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Silver Spring, MD
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Stories To Tell is a full service book publishing company for independent authors. We provide editing, design, publishing, and marketing of fiction and non-fiction. We specialize in sophisticated, unique illustrated book design.

Stories To Tell Books BLOG

Why Your Self-Published Book Needs a Professional Editor

Biff Barnes

Who will edit the manuscript for your self-published book? If you haven’t thought about the question you should.

There were 347,178 new print books published in 2011, the last year for which complete figures are available. With ebooks added the number probably approaches half a million. How will your book stand out from that torrent of others?



Professionally edited page of Joanna Penn's How to Enjoy Your Job courtesy of The Creative Penn under Creative Commons

You might begin to answer that question by thinking about a slogan Ford used in its advertising a few years ago, Quality is Job One! How will you assure that your manuscript is of the highest quality it can be? The simple answer is, make sure it is well-edited.

You get it, but editing is costs money and you have a limited budget. You have a family member who was an English major in college or you belong to a writing group where you have gotten a thorough critique of your work. You have used their feedback to thoroughly revise your draft. The changes really improved its quality.

Before sending the files off to the printer you might want to give some thought to best-selling author Guy Kawasaki’s advice in his recent book about self-publishing, APE: How to Publish a Book.

A high-quality book requires extensive testing and copyediting. You can get these processes done without a traditional publisher, but you cannot eliminate them. Your goal is a book that looks and feels as good as any book from a big-time, traditional publisher.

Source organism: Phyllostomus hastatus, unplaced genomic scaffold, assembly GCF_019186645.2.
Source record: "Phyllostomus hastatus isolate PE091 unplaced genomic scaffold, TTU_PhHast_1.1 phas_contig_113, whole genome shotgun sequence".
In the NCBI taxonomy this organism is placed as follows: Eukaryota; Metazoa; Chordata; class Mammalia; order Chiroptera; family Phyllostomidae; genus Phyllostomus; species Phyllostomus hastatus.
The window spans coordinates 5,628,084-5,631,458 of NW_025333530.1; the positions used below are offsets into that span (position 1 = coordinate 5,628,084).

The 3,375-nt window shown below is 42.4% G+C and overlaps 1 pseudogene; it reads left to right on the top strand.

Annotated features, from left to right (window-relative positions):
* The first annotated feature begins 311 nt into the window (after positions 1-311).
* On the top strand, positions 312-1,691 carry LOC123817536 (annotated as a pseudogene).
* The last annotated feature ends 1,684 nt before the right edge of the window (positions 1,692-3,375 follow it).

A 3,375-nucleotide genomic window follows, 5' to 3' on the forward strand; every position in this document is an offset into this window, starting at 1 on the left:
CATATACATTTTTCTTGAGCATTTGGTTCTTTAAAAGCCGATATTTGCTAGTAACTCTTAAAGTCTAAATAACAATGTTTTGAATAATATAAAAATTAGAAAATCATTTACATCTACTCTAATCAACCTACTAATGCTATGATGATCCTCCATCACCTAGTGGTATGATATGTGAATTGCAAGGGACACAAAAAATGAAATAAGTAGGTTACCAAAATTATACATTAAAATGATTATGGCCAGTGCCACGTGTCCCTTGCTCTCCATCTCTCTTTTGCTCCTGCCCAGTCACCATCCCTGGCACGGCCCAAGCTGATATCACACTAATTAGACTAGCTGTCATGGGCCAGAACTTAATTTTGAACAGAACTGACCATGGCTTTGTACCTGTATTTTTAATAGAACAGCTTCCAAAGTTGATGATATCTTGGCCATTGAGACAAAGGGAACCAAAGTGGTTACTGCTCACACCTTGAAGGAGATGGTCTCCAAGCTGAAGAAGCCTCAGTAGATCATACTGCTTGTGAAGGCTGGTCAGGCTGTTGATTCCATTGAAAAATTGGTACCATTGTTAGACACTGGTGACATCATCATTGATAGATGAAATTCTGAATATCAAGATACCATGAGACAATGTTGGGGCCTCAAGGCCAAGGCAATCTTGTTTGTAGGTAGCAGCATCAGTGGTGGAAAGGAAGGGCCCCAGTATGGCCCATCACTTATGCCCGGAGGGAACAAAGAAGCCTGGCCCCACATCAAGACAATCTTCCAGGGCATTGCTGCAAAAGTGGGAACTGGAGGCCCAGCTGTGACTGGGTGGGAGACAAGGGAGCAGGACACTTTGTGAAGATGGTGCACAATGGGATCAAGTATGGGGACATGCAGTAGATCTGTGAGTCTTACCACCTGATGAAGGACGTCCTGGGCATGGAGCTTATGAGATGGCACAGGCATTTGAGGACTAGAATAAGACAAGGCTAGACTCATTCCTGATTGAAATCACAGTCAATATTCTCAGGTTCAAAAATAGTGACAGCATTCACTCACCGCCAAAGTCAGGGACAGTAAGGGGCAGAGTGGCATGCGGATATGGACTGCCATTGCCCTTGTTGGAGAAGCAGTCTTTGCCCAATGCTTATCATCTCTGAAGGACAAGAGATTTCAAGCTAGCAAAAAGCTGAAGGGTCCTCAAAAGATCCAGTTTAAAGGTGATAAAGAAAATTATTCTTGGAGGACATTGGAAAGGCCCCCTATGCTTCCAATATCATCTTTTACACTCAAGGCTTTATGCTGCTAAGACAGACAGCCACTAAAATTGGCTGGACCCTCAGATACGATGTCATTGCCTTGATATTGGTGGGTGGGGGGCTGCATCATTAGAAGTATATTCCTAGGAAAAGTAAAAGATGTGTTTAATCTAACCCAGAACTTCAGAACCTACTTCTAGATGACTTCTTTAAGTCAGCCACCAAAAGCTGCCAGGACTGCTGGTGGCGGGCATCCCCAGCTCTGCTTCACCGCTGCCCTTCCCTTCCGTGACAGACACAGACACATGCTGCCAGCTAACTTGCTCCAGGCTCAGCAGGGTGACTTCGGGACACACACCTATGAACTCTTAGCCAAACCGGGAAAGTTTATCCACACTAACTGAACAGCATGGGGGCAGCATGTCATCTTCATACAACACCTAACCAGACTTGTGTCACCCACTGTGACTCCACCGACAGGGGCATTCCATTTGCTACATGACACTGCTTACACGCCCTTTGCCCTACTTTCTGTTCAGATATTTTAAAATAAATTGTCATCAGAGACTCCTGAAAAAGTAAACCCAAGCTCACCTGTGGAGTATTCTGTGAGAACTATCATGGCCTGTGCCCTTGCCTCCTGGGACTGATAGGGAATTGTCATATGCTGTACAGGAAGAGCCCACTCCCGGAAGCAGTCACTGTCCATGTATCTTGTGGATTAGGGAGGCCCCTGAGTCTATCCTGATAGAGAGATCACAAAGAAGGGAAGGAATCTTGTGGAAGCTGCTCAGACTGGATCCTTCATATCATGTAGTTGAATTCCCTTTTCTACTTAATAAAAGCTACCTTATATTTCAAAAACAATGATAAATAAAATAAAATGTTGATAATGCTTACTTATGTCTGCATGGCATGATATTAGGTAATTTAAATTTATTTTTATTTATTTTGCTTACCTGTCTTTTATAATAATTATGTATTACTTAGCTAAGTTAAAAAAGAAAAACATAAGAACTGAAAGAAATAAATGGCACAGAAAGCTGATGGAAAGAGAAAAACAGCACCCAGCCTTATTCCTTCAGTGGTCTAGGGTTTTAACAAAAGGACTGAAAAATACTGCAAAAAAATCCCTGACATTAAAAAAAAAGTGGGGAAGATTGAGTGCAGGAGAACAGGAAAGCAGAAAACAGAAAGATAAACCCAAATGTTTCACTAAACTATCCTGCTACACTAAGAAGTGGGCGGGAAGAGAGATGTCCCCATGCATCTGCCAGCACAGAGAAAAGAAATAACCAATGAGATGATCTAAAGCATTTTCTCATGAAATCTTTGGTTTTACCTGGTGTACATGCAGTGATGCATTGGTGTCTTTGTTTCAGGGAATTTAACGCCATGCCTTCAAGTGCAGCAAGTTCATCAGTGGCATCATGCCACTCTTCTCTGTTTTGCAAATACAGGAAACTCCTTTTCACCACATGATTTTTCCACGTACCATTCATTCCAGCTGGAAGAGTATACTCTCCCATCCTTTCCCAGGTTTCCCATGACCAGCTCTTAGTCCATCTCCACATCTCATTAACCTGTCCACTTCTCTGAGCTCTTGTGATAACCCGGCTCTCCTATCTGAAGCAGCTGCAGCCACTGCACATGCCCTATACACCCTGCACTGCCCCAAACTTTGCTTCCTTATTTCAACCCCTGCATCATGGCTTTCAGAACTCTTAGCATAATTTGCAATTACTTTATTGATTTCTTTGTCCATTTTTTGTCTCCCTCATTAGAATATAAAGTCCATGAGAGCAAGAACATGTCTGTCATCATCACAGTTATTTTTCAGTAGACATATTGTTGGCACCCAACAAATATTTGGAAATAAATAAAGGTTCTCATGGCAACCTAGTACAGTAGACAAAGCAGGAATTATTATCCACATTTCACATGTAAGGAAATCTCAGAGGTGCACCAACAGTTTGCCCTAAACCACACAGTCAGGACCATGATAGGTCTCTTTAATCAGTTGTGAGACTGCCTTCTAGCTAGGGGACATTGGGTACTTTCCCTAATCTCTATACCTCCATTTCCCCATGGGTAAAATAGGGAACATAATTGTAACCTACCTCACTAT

Your friends, relatives or writing group can give you valuable feedback, but they can’t replace a professional editor.

How can a professional editor improve your book? There are essentially three stages in the editorial process. Each of the three is important for a different reason.

  • Content Editing (also referred to as developmental or substantive editing) seeks to improve the overall manuscript. In nonfiction a content editor looks at the book’s structure and the development of your argument and support for it. In fiction the content editor examines the effectiveness of characters and plot. The content editor works closely with you to revise the manuscript by adding where detail is needed, cutting where it will result in greater clarity, or moving parts of the text within the manuscript to make them more effective.
  • Copy Editing is more focused, concentrating on language and making sure your style is clear and consistent.
  • Proofreading is all about correctness. The proofreader catches any errors including misspellings, errors in style, punctuation, grammar or formatting.

The ability to do each of these things is a learned skill rooted in sound training and honed by years of experience. Expecting family or friends to perform these tasks with the same level of proficiency as a professional is shortsighted.

As Guy Kawasaki observed, “This is one of the dumbest places to try to save money…” Making sure your manuscript is the best quality it can be is worth the price.